• hx{h}_{{x}} is the hydrogen count for atom x{x}
  • vx{v}_{{x}} is the target valence for atom x{x}

A similar approach applies in systems using multi-atom bonding.

Things get complicated with atoms that can support multiple target valences. For example, nitrogen may be considered to support a target valence of only three. In some applications, however, nitrogen also supports a target valence of five. Depending on the situation, sulfur can support as many as three target valences (2, 4, and 6). In general, the further one proceeds down the rows of the periodic table, the more complicated the target valence situation becomes.

The popular exchange formats V2000 Molfile and SMILES both support implicit hydrogens. In SMILES, valence rules apply to atoms not wrapped by the left and right bracket symbols ([ and ], respectively). In Molfile, valence rules apply to all atoms except those explicitly identified with a custom target valence.

The Problem with Implicit Hydrogens

Rules-based implicit hydrogen schemes are useful in that they eliminate the need to explicitly encode atomic hydrogens or hydrogen counts. But this convenience and efficiency come with a price tag: valence rules must be easy to obtain, understand, and implement. If they are not, confusion and data mangling will result.

A case in point recently occurred with the Molfile format. In 2017, the corporate sponsor, BIOVIA, modified the target valences of several elements. This event, dubbed "MDL Valence-Mageddon," in one fell swoop changed the constitution of untold millions of chemical structures previously stored in databases around the world. But even prior to this event, the Molfile valence rules were anything but consistently-applied because the crucial documentation explaining them was only available to paying customers.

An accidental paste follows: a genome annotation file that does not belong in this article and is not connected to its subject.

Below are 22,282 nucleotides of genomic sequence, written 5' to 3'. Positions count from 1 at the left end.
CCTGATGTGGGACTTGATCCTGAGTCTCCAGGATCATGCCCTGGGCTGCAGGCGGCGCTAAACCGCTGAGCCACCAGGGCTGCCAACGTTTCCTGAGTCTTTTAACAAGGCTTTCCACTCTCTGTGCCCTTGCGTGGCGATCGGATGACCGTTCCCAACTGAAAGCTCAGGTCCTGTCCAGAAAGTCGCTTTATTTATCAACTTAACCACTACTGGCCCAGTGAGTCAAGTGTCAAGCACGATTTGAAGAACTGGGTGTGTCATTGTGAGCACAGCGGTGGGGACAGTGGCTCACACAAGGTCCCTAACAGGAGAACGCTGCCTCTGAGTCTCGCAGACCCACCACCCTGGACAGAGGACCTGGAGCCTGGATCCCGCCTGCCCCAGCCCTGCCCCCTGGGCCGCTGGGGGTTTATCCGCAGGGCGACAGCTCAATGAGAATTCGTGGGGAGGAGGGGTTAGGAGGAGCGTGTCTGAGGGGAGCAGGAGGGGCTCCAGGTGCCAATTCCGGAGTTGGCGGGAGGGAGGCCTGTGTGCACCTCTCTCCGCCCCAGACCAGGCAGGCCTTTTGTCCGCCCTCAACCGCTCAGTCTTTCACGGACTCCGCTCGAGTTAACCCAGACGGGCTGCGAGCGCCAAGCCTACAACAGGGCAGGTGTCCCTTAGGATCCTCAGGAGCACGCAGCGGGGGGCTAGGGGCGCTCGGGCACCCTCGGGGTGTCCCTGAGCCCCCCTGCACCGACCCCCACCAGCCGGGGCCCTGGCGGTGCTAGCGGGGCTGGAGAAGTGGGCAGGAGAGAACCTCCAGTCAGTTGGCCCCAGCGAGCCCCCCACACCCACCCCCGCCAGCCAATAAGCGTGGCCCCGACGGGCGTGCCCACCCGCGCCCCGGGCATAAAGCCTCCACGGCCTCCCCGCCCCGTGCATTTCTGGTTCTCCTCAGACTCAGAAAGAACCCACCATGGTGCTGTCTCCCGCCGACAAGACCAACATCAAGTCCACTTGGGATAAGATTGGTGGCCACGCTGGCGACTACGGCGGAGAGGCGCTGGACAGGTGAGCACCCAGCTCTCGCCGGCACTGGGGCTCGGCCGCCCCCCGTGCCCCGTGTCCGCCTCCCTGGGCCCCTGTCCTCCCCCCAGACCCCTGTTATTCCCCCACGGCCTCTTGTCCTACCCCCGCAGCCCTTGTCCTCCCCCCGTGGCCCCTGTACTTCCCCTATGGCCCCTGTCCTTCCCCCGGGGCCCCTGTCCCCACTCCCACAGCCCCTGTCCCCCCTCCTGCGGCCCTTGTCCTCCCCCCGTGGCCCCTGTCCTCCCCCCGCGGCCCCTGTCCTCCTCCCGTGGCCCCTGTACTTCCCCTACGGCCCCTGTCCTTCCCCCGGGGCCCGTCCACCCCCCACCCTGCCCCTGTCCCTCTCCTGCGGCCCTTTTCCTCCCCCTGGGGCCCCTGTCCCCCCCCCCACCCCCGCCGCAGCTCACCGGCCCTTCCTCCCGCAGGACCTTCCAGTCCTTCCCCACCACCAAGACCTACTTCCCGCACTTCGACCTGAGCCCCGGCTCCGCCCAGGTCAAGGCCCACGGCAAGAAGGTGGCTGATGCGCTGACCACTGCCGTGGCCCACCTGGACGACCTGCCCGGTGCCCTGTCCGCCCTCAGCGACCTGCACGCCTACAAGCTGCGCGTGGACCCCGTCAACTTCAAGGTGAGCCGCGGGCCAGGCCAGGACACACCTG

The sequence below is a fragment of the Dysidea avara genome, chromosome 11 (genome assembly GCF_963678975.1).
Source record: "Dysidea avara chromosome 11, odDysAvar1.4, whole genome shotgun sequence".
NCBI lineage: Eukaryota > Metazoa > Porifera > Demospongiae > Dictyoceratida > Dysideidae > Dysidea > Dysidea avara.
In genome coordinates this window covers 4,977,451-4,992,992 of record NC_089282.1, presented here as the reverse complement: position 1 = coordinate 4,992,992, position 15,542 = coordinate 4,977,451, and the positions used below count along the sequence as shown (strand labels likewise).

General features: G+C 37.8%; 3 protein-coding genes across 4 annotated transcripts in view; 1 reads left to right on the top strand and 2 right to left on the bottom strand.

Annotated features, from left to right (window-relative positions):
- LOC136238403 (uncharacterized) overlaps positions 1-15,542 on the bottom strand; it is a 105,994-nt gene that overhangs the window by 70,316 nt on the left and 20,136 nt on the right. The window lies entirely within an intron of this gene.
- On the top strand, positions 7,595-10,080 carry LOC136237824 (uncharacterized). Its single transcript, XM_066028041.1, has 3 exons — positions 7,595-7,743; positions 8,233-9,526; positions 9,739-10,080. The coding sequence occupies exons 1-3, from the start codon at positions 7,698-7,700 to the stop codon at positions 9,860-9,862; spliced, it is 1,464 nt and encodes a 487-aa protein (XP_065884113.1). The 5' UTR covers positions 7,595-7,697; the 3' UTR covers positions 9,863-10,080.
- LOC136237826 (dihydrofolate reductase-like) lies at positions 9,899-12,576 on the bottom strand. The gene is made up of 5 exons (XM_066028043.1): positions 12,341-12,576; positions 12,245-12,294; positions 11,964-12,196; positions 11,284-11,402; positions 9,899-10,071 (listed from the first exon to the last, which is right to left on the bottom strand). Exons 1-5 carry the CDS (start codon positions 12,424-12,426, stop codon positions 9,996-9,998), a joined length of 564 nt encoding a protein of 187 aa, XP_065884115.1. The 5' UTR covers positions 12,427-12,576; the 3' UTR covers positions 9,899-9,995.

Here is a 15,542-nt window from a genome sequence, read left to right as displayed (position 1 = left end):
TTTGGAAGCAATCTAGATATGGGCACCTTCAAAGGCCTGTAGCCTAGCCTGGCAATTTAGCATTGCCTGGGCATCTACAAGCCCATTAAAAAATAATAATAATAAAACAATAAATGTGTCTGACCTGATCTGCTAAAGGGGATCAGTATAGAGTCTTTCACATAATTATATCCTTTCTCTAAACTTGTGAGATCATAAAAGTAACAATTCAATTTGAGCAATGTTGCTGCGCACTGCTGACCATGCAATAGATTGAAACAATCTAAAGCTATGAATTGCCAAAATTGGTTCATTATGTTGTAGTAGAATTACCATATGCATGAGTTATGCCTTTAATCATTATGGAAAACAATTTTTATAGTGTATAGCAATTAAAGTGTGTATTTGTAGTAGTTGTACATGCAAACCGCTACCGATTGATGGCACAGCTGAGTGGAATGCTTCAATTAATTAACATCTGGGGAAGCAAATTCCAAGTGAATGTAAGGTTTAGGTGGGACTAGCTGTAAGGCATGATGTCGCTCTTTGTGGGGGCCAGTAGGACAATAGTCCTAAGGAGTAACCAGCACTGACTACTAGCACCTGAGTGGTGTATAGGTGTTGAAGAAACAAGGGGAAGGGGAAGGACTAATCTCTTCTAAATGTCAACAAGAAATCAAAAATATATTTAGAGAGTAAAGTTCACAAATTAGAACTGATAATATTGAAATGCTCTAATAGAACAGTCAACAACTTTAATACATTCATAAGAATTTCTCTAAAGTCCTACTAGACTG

To a lesser extent, SMILES users also suffer the ill-effects of a poorly-understood valence model. A perpetual source of confusion is pyrrole nitrogen. Such atoms may not appear outside of brackets, but often do. A lesser-known example is tetrasubstituted nitrogen which, unless placed within a bracket, will have a target valence of five and therefore one implicit hydrogen.

Virtual Hydrogen

A much less problematic form of hydrogen suppression is virtual hydrogen. A virtual hydrogen replaces an atomic hydrogen and its connecting bond with an integer hydrogen count on the parent atom.

Unlike implicit hydrogens, virtual hydrogens require no valence model. All information needed to assign a hydrogen count is encoded explicitly as an atomic attribute. With no valence model to consult, what you see is what you get.

Both V2000 Molfile and SMILES support virtual hydrogens. In SMILES, all bracket atoms must provide a virtual hydrogen count that defaults to zero. Support for virtual hydrogens in Molfiles is more indirect. Rather than specifying a hydrogen count, a custom target valence can be assigned to each atom separately. The virtual hydrogen count is then deduced from the custom target valence. This indirection, coupled with poor availability of the relevant documentation, has led to ignorance about the feature and erroneous but understandable claims that V2000 Molfiles do not allow virtual hydrogen counts to be set.

Reification and Virtualization

It's sometimes useful to interconvert a molecular graph using hydrogen suppression with one that doesn't. I call the process of replacing atomic hydrogens with virtual hydrogens virtualization. I call the reverse process of converting virtual hydrogens into atomic hydrogens reification.

Full reification, replacing all implicit and virtual hydrogens with atomic hydrogens, is sometimes applied when an environment's valence model is either poorly-documented or poorly understood. As an example of full reification, consider PubChem molfiles. In Compound records, every hydrogen, virtual or implicit, it explicitly present in atomic form. This sets all virtual hydrogen counts to zero. The cost is verbosity and possibly extra resource requirements when processing these files.